There are certain milestones in the life of a brand. For Norqain, established in 2018 in Nidau, near Biel/Bienne in Switzerland, its long-term strategic partnership with Kenissi is one. Not only because it puts the up-and-coming brand, under the stewardship of the Küffers father and son, on the radar of industry observers who might not (yet) have heard of it, but also because this alliance speaks volumes about Norqain’s expectations in terms of quality and the objectives it has set itself.
Kenissi is another name to have found its way into the spotlight of late… through its association with brands that carry sufficient weight in the horological microcosm for everyone to suddenly take an interest in a manufacturer few people had heard of before. The epitome of discretion as a supplier of sapphire crystals across the industry, Kenissi continued to work quietly behind the scenes making the first proprietary movements for Tudor, presented at Baselworld in 2015. It was later announced that Tudor, part of the Rolex group, and Breitling were to share movements: the B01 chronograph calibre for Breitling and the MT5621 three hands/date for Tudor.
It was clear from this agreement, a rarity in the profession despite making sound business sense, that Kenissi planned to ramp up production, bearing in mind that Tudor sells around 200,000 watches a year (according to Morgan Stanley estimates) and Breitling slightly less. Chanel’s acquisition of a 20% stake in Kenissi in 2019 and the project to build new facilities in Le Locle, where production should start in 2021, confirmed suspicions: there was a new kid on the block of Swiss movement manufacturing. Quality movements, of course, in line with standards imposed by Rolex as well as Chanel whose new J12, which was given a full makeover last year, is fitted with Calibre 12.1 by Kenissi.
The partnership with Norqain is another step forward for the movement-maker, as this is the first time it will deliver to a company outside the inner circle of Chanel, Tudor and (through Tudor) Breitling. In the current context, where the Swiss anti-trust regulator Comco is creating uncertainty over movement supplies as it drags out its decision regarding deliveries by Swatch Group’s ETA, the arrival of a new alternative on the market is a welcome development. Provided Kenissi is willing to add to its client list. Personal contacts exist between the movement-maker and Norqain, and these will definitely have played a part in bringing the two together. Jean-Paul Girardin, who oversaw the development of Breitling’s manufacturing capacities, moved to Kenissi when Breitling changed hands in 2017 following a buyout by CVC Capital. The seller and former owner of Breitling, the Schneider family, was represented by Théodore whose son, Ted, is part of Norqain’s management. In other words, Jean-Paul Girardin, at the head of Kenissi, and the Schneider family, including Ted who has a seat on Norqain’s board of directors, go way back.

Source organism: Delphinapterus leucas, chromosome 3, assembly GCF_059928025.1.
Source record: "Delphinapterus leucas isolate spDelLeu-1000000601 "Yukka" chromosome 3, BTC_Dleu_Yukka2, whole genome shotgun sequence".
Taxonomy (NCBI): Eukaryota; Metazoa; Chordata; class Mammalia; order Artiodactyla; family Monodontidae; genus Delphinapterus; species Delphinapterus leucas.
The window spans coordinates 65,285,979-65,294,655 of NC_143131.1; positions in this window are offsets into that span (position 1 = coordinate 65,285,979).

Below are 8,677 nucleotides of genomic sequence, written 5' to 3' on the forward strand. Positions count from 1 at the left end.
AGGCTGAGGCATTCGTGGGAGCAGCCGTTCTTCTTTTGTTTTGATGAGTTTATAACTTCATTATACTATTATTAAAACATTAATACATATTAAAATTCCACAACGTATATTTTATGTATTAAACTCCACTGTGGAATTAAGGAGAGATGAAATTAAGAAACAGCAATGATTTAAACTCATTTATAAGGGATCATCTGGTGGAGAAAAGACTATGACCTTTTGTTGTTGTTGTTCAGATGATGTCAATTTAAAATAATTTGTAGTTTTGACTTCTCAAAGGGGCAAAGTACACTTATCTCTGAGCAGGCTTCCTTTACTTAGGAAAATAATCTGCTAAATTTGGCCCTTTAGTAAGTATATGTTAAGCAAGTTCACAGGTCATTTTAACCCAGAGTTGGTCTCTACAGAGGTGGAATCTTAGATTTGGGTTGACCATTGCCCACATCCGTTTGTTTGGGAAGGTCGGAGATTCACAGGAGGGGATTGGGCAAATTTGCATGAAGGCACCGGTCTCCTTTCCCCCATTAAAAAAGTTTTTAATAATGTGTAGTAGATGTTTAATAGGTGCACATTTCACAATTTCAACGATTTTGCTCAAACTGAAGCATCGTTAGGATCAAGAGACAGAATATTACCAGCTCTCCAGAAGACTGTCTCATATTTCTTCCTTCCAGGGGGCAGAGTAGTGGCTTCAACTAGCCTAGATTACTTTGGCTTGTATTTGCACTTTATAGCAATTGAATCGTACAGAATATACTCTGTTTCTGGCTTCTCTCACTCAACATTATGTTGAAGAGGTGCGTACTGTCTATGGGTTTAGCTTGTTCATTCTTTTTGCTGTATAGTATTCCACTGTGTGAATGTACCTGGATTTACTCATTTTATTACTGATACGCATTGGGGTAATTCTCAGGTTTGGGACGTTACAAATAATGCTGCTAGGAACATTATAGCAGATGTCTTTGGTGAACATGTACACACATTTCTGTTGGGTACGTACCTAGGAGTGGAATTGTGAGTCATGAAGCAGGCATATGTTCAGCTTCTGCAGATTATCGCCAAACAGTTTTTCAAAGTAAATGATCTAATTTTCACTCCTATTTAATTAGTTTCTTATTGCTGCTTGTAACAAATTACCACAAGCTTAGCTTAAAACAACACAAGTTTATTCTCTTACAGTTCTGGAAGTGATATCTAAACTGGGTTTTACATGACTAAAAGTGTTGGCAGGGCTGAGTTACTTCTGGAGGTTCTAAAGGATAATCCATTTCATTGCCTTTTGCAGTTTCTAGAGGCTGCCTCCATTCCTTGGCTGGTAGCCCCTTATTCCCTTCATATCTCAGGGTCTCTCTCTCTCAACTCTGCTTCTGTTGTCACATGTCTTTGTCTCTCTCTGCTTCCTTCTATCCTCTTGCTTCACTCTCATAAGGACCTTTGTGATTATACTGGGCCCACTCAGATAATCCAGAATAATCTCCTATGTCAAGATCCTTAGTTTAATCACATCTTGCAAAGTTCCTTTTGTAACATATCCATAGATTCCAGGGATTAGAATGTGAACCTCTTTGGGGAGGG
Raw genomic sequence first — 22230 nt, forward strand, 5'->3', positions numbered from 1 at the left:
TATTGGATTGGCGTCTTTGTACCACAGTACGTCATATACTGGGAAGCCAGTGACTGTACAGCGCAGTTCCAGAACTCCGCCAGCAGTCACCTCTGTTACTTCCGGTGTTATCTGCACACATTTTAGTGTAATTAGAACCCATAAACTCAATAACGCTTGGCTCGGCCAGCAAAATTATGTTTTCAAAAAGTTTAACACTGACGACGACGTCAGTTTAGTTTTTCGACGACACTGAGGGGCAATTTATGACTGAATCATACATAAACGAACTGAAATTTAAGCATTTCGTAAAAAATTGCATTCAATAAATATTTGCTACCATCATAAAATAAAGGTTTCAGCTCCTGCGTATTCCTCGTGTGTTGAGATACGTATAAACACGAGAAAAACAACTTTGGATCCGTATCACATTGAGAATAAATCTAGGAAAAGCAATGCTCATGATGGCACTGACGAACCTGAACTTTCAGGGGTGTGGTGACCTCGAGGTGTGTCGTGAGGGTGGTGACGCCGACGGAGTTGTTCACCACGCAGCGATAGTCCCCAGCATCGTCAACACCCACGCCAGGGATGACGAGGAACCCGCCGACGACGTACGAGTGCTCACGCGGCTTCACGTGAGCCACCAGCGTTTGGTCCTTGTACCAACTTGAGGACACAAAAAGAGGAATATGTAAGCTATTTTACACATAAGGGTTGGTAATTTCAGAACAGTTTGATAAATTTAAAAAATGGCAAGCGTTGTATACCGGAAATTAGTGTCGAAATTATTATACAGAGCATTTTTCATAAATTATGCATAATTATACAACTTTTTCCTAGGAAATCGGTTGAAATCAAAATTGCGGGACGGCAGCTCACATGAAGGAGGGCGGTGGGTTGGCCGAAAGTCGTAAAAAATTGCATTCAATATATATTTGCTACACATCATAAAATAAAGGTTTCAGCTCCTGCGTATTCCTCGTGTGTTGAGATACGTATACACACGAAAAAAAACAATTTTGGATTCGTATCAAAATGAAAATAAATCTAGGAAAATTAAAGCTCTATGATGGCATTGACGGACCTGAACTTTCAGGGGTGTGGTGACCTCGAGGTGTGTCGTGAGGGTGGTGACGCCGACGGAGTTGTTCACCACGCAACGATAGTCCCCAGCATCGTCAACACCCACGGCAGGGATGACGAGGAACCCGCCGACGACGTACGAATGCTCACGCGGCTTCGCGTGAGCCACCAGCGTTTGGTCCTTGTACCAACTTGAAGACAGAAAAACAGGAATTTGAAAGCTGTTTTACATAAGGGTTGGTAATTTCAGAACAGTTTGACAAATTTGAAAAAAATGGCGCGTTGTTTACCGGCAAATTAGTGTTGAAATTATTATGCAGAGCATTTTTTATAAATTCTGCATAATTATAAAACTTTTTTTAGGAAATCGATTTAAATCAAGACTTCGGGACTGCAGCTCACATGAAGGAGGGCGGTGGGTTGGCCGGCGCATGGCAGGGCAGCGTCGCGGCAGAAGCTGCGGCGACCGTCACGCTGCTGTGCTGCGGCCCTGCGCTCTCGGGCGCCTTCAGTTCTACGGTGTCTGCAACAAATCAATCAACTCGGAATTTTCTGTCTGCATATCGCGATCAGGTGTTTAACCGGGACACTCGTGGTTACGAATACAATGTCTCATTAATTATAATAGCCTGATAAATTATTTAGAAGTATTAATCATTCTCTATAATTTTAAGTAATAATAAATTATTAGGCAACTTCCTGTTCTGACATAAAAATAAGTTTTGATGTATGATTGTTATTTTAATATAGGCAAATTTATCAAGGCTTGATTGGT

Breitling changes hands
The recently announced partnership between Norqain and Kenissi takes the form of Norqain’s first two in-house movements, namely the three-hand calibre NN20/1 and the GMT calibre NN20/2. The construction of the NN20/1 has already been seen inside Tudor’s North Flag in 2015. A transversal balance bridge with a two-point fixation ensures the solidity of this COSC-certified movement that delivers 70 hours of power reserve. On the GMT calibre, which is also COSC-certified, a jumping hour enables the wearer to easily set the local time and change the date forwards or backwards at any moment. Both calibres will be making their debut in Norqain’s three Adventure, Freedom and Independence collections. “We had our eye on Kenissi almost as soon as we set up Norqain for the quality, reliability, precision and robustness of its movements,” says Chief Executive Ben Küffer. “These two calibres will equip the new models in our collections that will launch in June. We’re already working on future developments, bearing in mind that Kenissi currently offers three movement families.”
These robust calibres are the perfect match for Norqain, whose watches are all about adventure. It’s no coincidence that the brand, whose double-N logo symbolises the Alps, has already forged close ties with the world of sport, not least through a partnership with the North American National Hockey League Players’ Association (NHLPA). The brand’s ambassadors are also all world-class athletes. In fact former ice-hockey player Mark Streit, one of the few Swiss players to have been crowned with glory during his time in the National Hockey League, has a seat on Norqain’s board of directors, where he’s in the good company of Ben Küffer, who brings to the table twelve years of experience in the watch sector, and his father, Marc, previously the owner of Roventa-Henex, a prominent private label manufacturer, who also spent 25 years on the board of the Federation of the Swiss Watch Industry. This sum of experience will no doubt have helped the brand develop what is already an impressive network of retailers that includes such big names as Bucherer in Switzerland, Wempe in Germany, Westime, Tourneau and Govberg in the United States and Seddiqi in Dubai, in addition to 35 points of sale in Japan. Says Ben Küffer, “Japan has become an important market for us, alongside Switzerland and the US. I have to say, it’s been a promising start. We expected to sell around a thousand watches in a dozen stores during our first year of activity in 2019. We in fact sold more than four thousand. The next stage should bring us to the 10,000 mark. This is a more than comfortable figure that we’re confident will allow us to carry on in the spirit of family and adventure that has always been ours, with quality automatic watches offered at affordable price points starting at around CHF 1,500.” With these two new movements, Norqain looks all set to continue its ascension.